Diplomats insisted Sunday they were closing in on an agreement to curb Iran's nuclear programme despite the failure to clinch a long-sought deal in high-profile, marathon negotiations in Geneva.
Israel meanwhile doubled down on efforts to avert a "bad deal," as Tehran insisted it would not abandon its "right" to enrichment and Secretary of State John Kerry said Washington was neither "blind" nor "stupid" about the Islamic republic's nuclear ambitions.
Hopes had soared after top world diplomats rushed to Geneva to join talks, but faded as cracks began to appear among world powers when France raised concerns over a heavy water reactor being built at Arak.
But diplomats insisted they were zeroing in on an agreement to lift some of the crippling sanctions on Iran in return for the freezing of much of its nuclear programme, and planned to meet again on November 20.
Foreign Minister Sergei Lavrov of Russia -- one of six world powers negotiating with Iran, said Tehran had been "decisive" in the "very substantial" talks aimed at renouncing "threats and sanctions".
His British counterpart William Hague -- who also attended the Geneva talks -- said it was "vital to keep the momentum" and insisted "a deal is on the table and can be done."
The pause in talks has given a window of opportunity for opponents, particularly Israel, to derail the deal, which sees Iran's nuclear programme as a threat to its existence.
Prime Minister Benjamin Netanyahu said Israel would do all it could to keep the so-called P5+1 group of world powers -- Britain, France, the United States, Russia and China plus Germany -- from striking a "bad and dangerous" deal with Iran.
The short-term deal would have reportedly frozen or curbed some of Iran's nuclear activities, which Israel and the West suspect are aimed at developing the ability to build a nuclear weapon.
Iran, which insists its programme is entirely peaceful, would receive limited relief from sanctions battering its ailing economy while the two sides worked on a comprehensive agreement.
Israel asks 'Why the rush?'
Israel -- the region's sole if undeclared nuclear-armed state -- fears an agreement would remove sanctions while allowing Tehran to enrich uranium and advance work on the plutonium reactor at Arak.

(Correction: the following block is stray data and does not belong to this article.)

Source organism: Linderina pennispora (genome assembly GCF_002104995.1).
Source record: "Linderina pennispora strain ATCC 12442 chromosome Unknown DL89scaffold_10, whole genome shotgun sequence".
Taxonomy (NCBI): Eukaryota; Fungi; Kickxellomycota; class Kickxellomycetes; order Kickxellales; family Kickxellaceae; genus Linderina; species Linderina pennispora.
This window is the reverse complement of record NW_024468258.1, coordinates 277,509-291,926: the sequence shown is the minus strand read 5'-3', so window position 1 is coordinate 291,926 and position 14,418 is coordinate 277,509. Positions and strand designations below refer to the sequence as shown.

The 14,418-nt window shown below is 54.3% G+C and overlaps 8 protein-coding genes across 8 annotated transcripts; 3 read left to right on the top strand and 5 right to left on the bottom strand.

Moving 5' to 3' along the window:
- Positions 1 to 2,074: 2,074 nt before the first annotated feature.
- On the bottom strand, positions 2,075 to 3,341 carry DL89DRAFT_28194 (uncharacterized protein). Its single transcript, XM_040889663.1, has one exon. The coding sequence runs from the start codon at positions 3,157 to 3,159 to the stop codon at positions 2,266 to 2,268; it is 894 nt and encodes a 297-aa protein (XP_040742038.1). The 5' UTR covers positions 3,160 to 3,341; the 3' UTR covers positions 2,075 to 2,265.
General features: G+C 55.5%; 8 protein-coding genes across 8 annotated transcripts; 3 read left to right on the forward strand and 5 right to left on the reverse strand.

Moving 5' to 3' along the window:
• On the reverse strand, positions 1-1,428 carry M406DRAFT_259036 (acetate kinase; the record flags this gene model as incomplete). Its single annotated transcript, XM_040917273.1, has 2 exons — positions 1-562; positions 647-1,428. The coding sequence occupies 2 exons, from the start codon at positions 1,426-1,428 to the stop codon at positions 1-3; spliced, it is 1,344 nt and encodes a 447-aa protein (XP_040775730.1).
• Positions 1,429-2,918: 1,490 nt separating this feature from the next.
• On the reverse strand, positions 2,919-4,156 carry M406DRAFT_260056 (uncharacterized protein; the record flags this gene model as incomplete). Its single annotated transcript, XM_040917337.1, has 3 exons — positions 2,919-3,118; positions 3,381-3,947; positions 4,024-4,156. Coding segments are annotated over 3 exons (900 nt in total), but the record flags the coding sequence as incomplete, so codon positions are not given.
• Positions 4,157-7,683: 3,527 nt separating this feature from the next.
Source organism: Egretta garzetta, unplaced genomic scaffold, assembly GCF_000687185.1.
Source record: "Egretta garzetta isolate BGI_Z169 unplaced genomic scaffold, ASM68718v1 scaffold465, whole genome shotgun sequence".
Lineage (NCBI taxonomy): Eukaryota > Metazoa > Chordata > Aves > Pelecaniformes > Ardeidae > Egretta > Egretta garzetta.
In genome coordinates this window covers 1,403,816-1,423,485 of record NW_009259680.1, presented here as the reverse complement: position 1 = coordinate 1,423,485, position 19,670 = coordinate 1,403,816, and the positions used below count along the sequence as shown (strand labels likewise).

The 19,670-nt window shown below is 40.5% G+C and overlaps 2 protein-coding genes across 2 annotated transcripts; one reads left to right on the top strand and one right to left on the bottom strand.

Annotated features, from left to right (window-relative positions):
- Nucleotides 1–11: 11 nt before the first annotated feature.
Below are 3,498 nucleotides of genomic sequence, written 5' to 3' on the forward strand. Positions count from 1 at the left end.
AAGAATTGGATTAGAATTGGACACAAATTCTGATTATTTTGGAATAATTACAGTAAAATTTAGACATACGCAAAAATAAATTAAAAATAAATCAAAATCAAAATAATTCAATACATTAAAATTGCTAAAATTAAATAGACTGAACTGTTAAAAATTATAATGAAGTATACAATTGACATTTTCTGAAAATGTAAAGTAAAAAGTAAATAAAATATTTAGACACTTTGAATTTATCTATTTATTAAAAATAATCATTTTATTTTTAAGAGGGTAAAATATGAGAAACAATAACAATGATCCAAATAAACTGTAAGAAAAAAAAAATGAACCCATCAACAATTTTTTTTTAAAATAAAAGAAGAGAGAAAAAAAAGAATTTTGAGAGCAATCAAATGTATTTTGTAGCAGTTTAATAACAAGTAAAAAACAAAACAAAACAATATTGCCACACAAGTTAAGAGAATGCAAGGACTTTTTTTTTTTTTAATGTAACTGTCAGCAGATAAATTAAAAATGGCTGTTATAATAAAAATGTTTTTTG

"I asked them what was the rush? I suggested they wait," Netanyahu said, recounting conversations with leaders of the United States, Russia, France, Germany and Britain.
"I hope they reach a good agreement, and we will do all we can to convince world powers to avoid a bad deal."
The hardline Iranian Kayhan newspaper warned in an editorial that "rushing into an agreement would prompt the enemies to think Iran is desperately in need of one, and therefore is ready to give major concessions."
Iran's President Hassan Rouhani sought to allay such concerns as he pleaded for the conservative-dominated parliament's support.
"There are red lines that must not be crossed," ISNA news agency quoted him as saying.
"The rights of the Iranian nation and our national interests are a red line. So are nuclear rights under the framework of international regulations, which include enrichment on Iranian soil."
Kerry offered similar assurances about the US position, saying Washington is "not blind, and I don't think we're stupid," and insisting there is "zero gap" between the White House and its commitment to Israel.
Diplomats have seen a window of opportunity for the decade-long nuclear talks following this year's election of Rouhani, a reputed moderate who has vowed to engage with the West.
Rouhani hopes to bring about the lifting of US and European sanctions that have more than halved Iran's oil exports, created serious obstacles in repatriating petrodollars and provoked rampant inflation.
One of the main stumbling blocks in the most recent talks was the Arak reactor, which is at least a year away from becoming operational but would eventually give Iran a second route to an atomic bomb by producing plutonium as a by-product.
Foreign Minister Mohammad Javad Zarif did not rule out further talks over the reactor.
"We insist on our (nuclear) rights and technology but at the same time we are prepared to remove concerns of the other parties," he said, adding Iran "does not want anyone to think we seek weapons through enrichment or the heavy water" facility.
Final say on Iran's nuclear work rests with supreme leader Ayatollah Ali Khamenei, who had expressed support for Iranian negotiators but also voiced pessimism about a breakthrough in the talks, citing decades of hostility and mistrust.